Outside the lines, athletes face social and economic challenges, say MLK Day panelists
Being ranked fifth in the country is a major achievement for any athlete in any sport. But as the case of Keelin Godsey ’06 shows, talent doesn’t guarantee progress in sports.
The most-decorated athlete in Bates history, a collegiate and national record-setter in the hammer throw, Godsey for years dreamed of competing on the U.S. Olympic team. He placed fifth at the U.S. track and field championships in 2010.
But when it came time to raise money to train for the 2012 Olympic trials, the sponsors weren’t as impressed.
Godsey believes that snub and his ongoing struggle to secure sponsorship resulted directly from his decision to compete as an out transgender man.
He described “the unspoken rule” where “no one would ever tell me why I wasn’t” receiving bids from sponsors. “But I was also the only trans athlete willing to talk about it.”
Godsey shared his story during a panel discussion about economic and social barriers to athletic participation, part of Bates’ annual Martin Luther King Jr. Day observance.
Joining Godsey were Pat Cosquer ’97, head coach for men’s and women’s squash and former student-athlete, and Jacqui Holmes ’13, a tennis player. Erica Rand, Whitehouse Professor in Art and Visual Culture and Women and Gender Studies, moderated.
The panel, titled “Economic Challenges, Social Justice and the Athletic Experience,” addressed the challenges faced by athletes from underrepresented backgrounds, many of whom find themselves competing against socioeconomic barriers throughout their careers.
Cosquer spoke candidly about the diversity of athletes on the Bates squash teams, about half composed of multicultural or international students. “I like to talk about ‘one program’ and how we’re all together moving towards common goals of winning and educating and learning from each other.”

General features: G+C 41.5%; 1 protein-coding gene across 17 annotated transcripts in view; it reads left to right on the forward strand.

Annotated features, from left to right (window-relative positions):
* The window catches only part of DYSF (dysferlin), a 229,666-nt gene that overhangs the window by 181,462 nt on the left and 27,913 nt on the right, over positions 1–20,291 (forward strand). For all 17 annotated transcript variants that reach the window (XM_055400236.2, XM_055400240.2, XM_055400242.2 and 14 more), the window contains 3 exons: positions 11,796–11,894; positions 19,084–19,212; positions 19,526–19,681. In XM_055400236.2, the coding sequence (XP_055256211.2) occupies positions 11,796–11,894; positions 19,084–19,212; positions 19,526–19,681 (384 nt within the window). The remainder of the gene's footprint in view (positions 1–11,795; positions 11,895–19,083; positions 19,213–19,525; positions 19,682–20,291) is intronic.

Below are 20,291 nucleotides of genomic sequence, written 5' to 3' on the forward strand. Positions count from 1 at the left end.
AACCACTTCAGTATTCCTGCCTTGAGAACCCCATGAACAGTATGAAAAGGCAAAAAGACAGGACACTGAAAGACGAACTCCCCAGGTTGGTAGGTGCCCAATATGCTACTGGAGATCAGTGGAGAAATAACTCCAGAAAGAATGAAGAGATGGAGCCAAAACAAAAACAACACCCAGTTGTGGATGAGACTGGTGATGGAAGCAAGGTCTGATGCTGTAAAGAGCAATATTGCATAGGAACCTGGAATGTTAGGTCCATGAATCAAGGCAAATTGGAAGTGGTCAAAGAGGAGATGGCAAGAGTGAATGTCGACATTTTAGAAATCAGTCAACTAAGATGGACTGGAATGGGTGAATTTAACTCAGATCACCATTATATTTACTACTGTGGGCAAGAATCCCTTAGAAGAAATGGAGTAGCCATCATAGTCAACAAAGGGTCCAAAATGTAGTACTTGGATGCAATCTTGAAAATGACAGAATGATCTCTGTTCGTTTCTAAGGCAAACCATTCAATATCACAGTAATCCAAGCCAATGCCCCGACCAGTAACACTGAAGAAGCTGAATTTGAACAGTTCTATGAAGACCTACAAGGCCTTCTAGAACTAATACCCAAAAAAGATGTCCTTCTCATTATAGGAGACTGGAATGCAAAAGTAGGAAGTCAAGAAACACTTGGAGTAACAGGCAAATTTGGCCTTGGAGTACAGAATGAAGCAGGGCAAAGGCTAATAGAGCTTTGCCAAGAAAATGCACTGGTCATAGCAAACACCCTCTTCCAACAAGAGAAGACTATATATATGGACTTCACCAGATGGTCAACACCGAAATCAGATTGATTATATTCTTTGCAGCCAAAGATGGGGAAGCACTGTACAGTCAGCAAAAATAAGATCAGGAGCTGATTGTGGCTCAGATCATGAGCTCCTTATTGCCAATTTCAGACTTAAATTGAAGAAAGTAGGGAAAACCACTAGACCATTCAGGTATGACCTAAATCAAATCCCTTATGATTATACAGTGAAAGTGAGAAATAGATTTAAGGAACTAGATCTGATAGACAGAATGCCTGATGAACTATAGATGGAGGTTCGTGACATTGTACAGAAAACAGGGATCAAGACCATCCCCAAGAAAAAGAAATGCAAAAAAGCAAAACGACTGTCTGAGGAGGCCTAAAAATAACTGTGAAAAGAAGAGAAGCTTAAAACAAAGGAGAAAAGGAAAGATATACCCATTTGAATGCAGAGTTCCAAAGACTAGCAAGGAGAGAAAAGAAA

But those cultural differences “create some tension sometimes,” he acknowledged.
That is why Cosquer favors addressing those conversations head on, fostering understanding and unity.
Holmes, who wrote her senior thesis on access and achievement in youth athletic programs, recalled coming face to face with her own racial and socioeconomic privilege while working at a youth tennis program last summer.
The Boston-based program catered to urban youth and aimed to empower children through sport combined with academics. Holmes admitted to having a “huge vision” for changing these students’ lives in just a few months.
“But,” she said, “that wasn’t what they wanted.”
She came to realize that, as an outsider in their community, “I was there not only to teach them something that’s really important for me, but also for them to teach me about what’s important to them, and what they felt they wanted to accomplish and what success was to them.”
The panel followed the premiere of Bates’ You Can Play video, part of a national program to increase safety and inclusion for LGBT athletes.
In the video, Bates student athletes affirm in a variety of forms and languages the same core message: “If you can play, you can play.”
That is, teams want talent regardless of gender identity or sexual orientation.
But as Cosquer and others pointed out, sometimes an athlete’s ability to play matters less than his or her ability to pay for the requisite gear and training. He described students who struggle to afford the necessary equipment and NCAA rules that limit how donations to teams can be allocated.
According to these rules, teams cannot seek support for individual players. Rather, they must raise funds for the entire team, regardless of need, which is often a much tougher proposition.
Economics aside, the panelists were asked what strategies teams could use right now to bolster inclusiveness among players. All three stressed communication and listening.
“Everybody comes from a different place and has different experiences,” said Cosquer. While the team may have a common goal, what “each student-athlete needs to get to that team’s goal is completely different.”
Reflecting on his personal experience, Godsey believes that progress will depend on changing the broader cultural perceptions of LGBT individuals both on and off the field.
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